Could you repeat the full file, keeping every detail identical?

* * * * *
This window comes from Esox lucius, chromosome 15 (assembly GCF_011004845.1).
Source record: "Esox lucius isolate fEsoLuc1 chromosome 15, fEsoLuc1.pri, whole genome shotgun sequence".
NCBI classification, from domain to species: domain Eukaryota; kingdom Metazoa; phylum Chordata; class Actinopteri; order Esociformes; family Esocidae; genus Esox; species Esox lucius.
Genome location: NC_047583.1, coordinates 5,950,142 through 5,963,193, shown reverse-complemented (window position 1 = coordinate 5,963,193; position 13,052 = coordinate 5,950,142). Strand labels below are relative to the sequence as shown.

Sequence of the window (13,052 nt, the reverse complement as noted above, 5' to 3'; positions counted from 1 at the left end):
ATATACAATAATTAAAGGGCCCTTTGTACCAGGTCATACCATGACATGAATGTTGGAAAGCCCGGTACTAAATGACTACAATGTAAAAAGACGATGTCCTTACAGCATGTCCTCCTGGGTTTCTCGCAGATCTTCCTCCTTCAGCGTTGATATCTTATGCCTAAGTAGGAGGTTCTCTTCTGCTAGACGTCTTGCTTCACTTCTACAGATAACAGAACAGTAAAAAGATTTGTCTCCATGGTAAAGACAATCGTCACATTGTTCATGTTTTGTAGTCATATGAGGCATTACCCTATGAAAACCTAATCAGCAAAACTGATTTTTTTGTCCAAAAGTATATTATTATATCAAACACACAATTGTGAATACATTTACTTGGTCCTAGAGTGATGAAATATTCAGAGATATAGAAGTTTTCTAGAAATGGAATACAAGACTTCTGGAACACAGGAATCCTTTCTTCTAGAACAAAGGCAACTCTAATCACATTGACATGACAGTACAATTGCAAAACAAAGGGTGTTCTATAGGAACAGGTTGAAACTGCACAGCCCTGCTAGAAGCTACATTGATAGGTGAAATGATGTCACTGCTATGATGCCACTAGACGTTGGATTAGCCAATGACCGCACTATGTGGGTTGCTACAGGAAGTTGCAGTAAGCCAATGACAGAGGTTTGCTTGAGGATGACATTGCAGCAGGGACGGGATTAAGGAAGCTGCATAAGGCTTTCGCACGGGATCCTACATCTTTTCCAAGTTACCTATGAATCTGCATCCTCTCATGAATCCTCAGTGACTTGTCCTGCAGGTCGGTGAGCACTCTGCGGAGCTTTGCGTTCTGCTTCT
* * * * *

This window comes from Esox lucius, chromosome 15 (assembly GCF_011004845.1).
Source record: "Esox lucius isolate fEsoLuc1 chromosome 15, fEsoLuc1.pri, whole genome shotgun sequence".
NCBI classification, from domain to species: domain Eukaryota; kingdom Metazoa; phylum Chordata; class Actinopteri; order Esociformes; family Esocidae; genus Esox; species Esox lucius.
Genome location: NC_047583.1, coordinates 5,950,142 through 5,963,193, shown reverse-complemented (window position 1 = coordinate 5,963,193; position 13,052 = coordinate 5,950,142). Strand labels below are relative to the sequence as shown.

Sequence of the window (13,052 nt, the reverse complement as noted above, 5' to 3'; positions counted from 1 at the left end):
ATATACAATAATTAAAGGGCCCTTTGTACCAGGTCATACCATGACATGAATGTTGGAAAGCCCGGTACTAAATGACTACAATGTAAAAAGACGATGTCCTTACAGCATGTCCTCCTGGGTTTCTCGCAGATCTTCCTCCTTCAGCGTTGATATCTTATGCCTAAGTAGGAGGTTCTCTTCTGCTAGACGTCTTGCTTCACTTCTACAGATAACAGAACAGTAAAAAGATTTGTCTCCATGGTAAAGACAATCGTCACATTGTTCATGTTTTGTAGTCATATGAGGCATTACCCTATGAAAACCTAATCAGCAAAACTGATTTTTTTGTCCAAAAGTATATTATTATATCAAACACACAATTGTGAATACATTTACTTGGTCCTAGAGTGATGAAATATTCAGAGATATAGAAGTTTTCTAGAAATGGAATACAAGACTTCTGGAACACAGGAATCCTTTCTTCTAGAACAAAGGCAACTCTAATCACATTGACATGACAGTACAATTGCAAAACAAAGGGTGTTCTATAGGAACAGGTTGAAACTGCACAGCCCTGCTAGAAGCTACATTGATAGGTGAAATGATGTCACTGCTATGATGCCACTAGACGTTGGATTAGCCAATGACCGCACTATGTGGGTTGCTACAGGAAGTTGCAGTAAGCCAATGACAGAGGTTTGCTTGAGGATGACATTGCAGCAGGGACGGGATTAAGGAAGCTGCATAAGGCTTTCGCACGGGATCCTACATCTTTTCCAAGTTACCTATGAATCTGCATCCTCTCATGAATCCTCAGTGACTTGTCCTGCAGGTCGGTGAGCACTCTGCGGAGCTTTGCGTTCTGCTTCT